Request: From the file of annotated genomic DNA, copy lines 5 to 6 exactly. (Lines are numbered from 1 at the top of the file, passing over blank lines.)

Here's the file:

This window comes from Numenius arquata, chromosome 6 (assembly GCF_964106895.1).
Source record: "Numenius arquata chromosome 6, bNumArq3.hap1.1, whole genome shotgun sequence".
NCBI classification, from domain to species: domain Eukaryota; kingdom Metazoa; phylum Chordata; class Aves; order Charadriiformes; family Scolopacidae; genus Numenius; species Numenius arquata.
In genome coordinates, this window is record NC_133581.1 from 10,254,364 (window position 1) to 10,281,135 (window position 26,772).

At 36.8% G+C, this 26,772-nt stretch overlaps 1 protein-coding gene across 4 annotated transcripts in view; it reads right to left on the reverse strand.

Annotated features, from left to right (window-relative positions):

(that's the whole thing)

At 36.8% G+C, this 26,772-nt stretch overlaps 1 protein-coding gene across 4 annotated transcripts in view; it reads right to left on the reverse strand.

Annotated features, from left to right (window-relative positions):